Thoughts on Carbs ...

Look, carbs aren't all bad.  Despite what we've heard from the low-carb industry and certain "academics," carbs are mostly beneficial. 

Yes, in general, we eat too many of them.  Yes, in general, we eat the wrong types of them.  But the flip-side of that coin is, if we aren't eating carbs, we aren't getting the nutrients we need to (among other things):

  • Fuel our body during intense activity (GPP).
  • Provide our body with vital nutrients (vitamins and minerals).
  • Provide our body with fiber it needs for Optimal Health.

All of these aren't just important.  They are CRITICAL to our health.  Let's not go over-looking the importance of carbs in exchange for the nutritional fad du jour. 

What kind of carbs should we be eating?  

Mostly natural ones.

We suggest eating carbs which are still in their most wild & natural states.  If it still looks the same as it did when it came out of the ground (bush, vine, tree, etc.) - eat it.  It is probably good for you.  Especially if it comes from your region.  Especially if it was grown without modern synthetic pesticides and chemical fertilizers.  Especially if it wasn't processed using irradiation, industrial solvents, or chemical food additives.  Especially if you eat it during the time of year it became ripe.  Especially if you need to do very little processing (cooking) to make it edible.  Get what we mean?  

How do we know if something is a carb?  Simple, if it is a food we can eat, and it isn't a protein, fat or alcohol - it's probably a carb.  

I heard we shouldn't eat bananas, potatoes, tomatoes, cashews, (etc.) ...

 C'mon.  Really?  

We are criminalizing bananas, potatoes and other natural foods now?  In a world where people are downing (by the ton) highly processed sugars, cheese burgers and other delights which don't remotely resemble natural food, low-carb "food experts" choose to criminalize these? 

That's mostly stupid. 

If a low-carb "food expert" were to peer into my kitchen on Super Bowl Sunday, bet they'd jump at the thought of feeding me a banana.   

There can be no doubt that we should place limits on certain foods.  All things in moderation.  What is more important is how a food is grown & prepared.  Remember "natural."  When a food is prepared in a way where it doesn't resemble - well, FOOD - it loses most of it's beneficial nutrients. 

The professional low-carb foodies of the world can argue all they want about the academics of eating, and preparing natural foods.  We will leave them to it.  They can grandstand and peacock all they want.  The preparation and consumption of natural foods (as we describe above) is not America's problem.  It has more to do with the fact that we aren't eating natural foods - at all, for the most part.       

Eat your carbohydrates.  They are good for you.  They are critical to your health and the health of your family.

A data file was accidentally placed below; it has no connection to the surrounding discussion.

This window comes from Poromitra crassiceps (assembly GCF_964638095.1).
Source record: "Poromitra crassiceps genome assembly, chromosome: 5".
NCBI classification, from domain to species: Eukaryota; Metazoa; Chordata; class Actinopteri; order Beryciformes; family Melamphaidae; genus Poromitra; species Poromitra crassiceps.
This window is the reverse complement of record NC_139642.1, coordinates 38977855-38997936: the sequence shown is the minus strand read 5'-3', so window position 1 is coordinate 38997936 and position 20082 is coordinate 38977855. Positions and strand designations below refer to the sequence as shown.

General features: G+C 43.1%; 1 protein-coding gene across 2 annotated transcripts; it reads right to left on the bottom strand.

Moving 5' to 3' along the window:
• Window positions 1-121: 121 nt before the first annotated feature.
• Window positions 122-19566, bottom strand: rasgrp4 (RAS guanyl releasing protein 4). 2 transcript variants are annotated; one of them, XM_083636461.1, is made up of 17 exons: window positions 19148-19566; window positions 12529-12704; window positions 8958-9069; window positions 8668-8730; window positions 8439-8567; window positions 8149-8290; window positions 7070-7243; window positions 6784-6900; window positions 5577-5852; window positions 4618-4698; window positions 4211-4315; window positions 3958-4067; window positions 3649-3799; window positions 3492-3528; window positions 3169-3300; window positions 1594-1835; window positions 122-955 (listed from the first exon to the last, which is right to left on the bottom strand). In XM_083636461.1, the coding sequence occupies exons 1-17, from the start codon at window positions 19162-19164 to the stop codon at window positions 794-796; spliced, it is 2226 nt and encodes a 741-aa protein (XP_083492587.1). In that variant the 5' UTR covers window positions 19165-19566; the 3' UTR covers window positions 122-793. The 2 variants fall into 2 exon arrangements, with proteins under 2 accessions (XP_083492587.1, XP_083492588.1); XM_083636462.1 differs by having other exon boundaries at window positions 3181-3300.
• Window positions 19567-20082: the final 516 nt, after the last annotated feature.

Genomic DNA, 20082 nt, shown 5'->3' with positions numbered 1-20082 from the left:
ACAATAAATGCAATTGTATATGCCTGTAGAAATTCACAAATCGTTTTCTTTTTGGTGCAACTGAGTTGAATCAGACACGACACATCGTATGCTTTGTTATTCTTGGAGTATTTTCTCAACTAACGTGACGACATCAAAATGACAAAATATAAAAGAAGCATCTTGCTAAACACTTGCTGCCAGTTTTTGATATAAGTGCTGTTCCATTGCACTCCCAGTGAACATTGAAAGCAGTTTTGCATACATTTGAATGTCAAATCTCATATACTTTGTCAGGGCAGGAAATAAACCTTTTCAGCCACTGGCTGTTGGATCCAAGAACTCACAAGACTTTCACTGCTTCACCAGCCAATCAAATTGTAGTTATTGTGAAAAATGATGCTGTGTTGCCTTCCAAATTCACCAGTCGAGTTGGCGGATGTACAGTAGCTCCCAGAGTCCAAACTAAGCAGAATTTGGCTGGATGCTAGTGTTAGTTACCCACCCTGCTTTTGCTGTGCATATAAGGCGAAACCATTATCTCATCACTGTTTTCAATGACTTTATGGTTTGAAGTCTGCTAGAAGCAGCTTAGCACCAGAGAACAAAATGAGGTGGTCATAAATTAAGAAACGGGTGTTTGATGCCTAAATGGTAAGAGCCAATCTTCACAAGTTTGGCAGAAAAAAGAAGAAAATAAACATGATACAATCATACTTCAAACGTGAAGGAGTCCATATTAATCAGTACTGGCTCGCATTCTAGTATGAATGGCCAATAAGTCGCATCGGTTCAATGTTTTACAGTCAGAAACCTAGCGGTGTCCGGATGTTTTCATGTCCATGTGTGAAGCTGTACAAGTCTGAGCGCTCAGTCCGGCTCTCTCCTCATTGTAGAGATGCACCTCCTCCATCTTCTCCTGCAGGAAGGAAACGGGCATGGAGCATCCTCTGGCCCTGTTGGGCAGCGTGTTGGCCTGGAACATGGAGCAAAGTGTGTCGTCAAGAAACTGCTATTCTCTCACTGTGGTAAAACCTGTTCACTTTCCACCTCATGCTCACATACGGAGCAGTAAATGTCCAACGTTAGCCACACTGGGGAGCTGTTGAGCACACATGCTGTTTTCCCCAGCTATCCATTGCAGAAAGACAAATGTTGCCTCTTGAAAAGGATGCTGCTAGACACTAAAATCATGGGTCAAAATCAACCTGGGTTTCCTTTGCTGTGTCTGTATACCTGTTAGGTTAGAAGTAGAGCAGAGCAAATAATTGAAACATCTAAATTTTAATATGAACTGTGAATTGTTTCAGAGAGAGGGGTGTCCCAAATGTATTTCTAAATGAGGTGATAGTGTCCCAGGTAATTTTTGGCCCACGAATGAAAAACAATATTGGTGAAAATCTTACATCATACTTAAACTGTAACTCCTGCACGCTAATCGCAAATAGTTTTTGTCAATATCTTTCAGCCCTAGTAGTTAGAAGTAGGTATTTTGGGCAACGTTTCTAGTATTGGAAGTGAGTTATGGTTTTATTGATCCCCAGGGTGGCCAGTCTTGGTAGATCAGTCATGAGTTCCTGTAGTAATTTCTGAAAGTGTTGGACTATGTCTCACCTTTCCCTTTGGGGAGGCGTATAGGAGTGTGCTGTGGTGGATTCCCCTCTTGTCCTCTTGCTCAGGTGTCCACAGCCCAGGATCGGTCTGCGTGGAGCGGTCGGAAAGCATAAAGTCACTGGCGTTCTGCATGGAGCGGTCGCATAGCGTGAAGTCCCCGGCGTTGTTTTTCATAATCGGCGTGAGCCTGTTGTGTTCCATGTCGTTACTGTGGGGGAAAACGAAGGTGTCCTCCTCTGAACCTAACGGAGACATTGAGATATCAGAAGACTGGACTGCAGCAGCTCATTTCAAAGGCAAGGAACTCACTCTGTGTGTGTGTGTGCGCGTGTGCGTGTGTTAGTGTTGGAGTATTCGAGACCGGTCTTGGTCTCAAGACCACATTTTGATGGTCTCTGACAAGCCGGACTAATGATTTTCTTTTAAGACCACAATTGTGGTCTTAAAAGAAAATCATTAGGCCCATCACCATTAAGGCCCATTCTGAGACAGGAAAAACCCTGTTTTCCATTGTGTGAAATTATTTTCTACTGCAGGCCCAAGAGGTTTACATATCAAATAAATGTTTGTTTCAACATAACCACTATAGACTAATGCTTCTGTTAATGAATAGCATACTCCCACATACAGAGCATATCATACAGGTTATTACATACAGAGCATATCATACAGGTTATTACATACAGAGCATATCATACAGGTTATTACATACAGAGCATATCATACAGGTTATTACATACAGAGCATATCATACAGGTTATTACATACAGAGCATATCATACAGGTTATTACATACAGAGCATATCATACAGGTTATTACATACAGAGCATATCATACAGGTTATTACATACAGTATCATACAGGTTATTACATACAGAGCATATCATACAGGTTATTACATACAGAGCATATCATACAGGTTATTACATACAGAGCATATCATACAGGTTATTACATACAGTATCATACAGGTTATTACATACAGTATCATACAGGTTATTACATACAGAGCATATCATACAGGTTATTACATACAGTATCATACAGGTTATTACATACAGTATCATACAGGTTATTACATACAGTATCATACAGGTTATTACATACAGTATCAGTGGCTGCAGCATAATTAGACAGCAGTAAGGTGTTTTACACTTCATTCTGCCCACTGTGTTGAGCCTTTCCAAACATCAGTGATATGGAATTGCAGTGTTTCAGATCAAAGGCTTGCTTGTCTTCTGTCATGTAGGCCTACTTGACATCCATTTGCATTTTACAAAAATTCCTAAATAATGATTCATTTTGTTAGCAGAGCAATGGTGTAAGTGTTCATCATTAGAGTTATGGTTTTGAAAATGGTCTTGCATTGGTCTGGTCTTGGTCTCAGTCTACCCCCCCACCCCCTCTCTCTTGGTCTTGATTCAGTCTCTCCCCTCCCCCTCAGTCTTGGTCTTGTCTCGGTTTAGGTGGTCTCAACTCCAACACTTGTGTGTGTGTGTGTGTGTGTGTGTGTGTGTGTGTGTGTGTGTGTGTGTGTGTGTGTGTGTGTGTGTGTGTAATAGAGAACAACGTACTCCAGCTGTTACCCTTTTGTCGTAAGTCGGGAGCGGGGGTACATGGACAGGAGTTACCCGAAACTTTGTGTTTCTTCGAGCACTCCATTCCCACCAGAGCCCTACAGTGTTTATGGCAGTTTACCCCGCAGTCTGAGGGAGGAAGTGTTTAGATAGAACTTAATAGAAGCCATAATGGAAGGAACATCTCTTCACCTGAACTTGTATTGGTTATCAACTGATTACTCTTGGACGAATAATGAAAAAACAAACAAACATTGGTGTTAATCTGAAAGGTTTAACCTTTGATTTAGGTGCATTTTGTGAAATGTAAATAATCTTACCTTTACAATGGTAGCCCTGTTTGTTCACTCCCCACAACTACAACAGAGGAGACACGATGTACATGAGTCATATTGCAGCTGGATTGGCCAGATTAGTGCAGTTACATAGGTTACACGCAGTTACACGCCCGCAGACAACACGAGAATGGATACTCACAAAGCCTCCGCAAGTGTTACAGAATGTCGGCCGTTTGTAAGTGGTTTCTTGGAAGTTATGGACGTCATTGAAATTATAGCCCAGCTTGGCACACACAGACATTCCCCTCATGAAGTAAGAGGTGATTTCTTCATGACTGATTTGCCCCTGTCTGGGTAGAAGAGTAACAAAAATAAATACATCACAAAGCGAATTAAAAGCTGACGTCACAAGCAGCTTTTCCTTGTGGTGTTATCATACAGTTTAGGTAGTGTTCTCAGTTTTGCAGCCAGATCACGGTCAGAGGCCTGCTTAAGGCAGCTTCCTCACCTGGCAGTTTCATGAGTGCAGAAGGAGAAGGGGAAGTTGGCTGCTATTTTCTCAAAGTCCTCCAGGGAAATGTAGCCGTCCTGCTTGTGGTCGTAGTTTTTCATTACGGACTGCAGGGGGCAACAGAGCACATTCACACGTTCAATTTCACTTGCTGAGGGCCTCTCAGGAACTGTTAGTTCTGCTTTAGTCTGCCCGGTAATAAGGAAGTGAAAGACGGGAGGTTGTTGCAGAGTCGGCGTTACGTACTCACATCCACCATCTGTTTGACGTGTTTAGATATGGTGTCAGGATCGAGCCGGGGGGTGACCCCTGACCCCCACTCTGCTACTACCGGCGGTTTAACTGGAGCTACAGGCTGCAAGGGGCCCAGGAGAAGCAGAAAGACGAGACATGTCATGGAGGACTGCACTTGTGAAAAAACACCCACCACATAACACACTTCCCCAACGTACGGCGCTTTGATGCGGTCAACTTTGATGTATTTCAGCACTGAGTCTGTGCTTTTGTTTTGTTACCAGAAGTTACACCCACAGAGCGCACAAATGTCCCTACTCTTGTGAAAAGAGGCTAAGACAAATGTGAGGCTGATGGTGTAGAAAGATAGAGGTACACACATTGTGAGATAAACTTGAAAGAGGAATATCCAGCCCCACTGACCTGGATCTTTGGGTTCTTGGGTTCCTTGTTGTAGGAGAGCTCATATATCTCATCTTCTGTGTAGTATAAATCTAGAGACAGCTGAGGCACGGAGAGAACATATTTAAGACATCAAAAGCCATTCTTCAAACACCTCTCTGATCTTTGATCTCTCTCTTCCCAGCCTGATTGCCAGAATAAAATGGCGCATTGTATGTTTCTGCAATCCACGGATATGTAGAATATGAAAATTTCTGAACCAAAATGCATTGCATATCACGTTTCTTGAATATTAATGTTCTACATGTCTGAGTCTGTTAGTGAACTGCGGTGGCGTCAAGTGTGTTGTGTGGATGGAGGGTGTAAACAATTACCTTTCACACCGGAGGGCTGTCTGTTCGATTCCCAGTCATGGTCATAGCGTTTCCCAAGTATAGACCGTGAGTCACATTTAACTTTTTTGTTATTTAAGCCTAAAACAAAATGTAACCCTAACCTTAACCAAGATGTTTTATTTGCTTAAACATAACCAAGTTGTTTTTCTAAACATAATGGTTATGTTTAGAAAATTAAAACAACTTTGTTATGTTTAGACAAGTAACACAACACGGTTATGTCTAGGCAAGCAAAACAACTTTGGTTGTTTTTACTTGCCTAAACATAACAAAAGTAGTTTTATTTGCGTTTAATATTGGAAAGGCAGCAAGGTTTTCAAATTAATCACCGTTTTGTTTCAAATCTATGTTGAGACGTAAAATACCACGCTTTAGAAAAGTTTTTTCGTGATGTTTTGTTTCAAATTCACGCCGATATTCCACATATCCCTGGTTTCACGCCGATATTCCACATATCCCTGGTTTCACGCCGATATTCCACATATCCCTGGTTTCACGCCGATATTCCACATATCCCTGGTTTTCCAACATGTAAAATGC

As you do, prepare to forge ahead through the shouts of the low-carb industry and of certain academics.  They'll keep hollering about how eating carbs is terrible for us for another couple of years, or so.  Then, the fad will be over.  We'll all have another thing (according to them) to worry about. 

Eat Real Food

The third edict of our Nutritional Recommendation is to "Eat Real Food." 

Many of you have wondered what our definition of "Real Food" is.  Below are our rules for eating real food.  We challenge you to eat only from these suggestions for 8 days.  Not 8 cumulative days cherry picked from a year, or so of happenstance eating.  8 days straight!  The health and energy (not to mention clarity of mind and soul) you'll feel at then end of 8 days will be astounding.  It'll be a great jump start to healthy, positive eating. 

 

  • Eat Foods in Their Most Natural, Unmodified State.
    • Uncooked, less-cooking is better.
    • Non- processed (read labels, if it has multiple ingredients it is more processed)
  • Fruits, Vegetables, Nuts & Seeds
    • Locally grown
    • Organic
    • Whole
    • Unsweetened
  • Local Meats (Pork, Beef & Chicken) & Seafood (Wild Caught)
  • Dairy Products
    • Milk
    • Yogurt
    • Eggs
    • Cheese
  • 100% Whole Grain Products
    • All natural ingredients
  • Occasionals:
    • Honey
    • Pure maple syrup
  • Beverages
    • Water
    • Milk
    • 100% juices (may be diluted)
    • Coffee (in moderation)
    • Tea (in moderation)
    • Wine (in moderation)
    • Beer (in moderation)
    • Spirits (in moderation)

Bacon = Bad?

Which is better for you?  

A) Two strips of bacon
B) Half a bagel
C) A bowl of Rice Crispies 

Those who answered B or C are what we like to call WRONG.  Besides having fewer calories (bacon - 84, half bagel - 135, Rice Crispies - 126) bacon will not spike blood sugar.  Scientists at Harvard took another look at bacon and its potential for causing heart disease.  Their findings?  Zip.  Nothing.  After reviewing 21 studies they concluded bacon does not contribute to heart disease.  Heredity, hypertension, injury to the arteries, smoking and inflammation are the major culprits.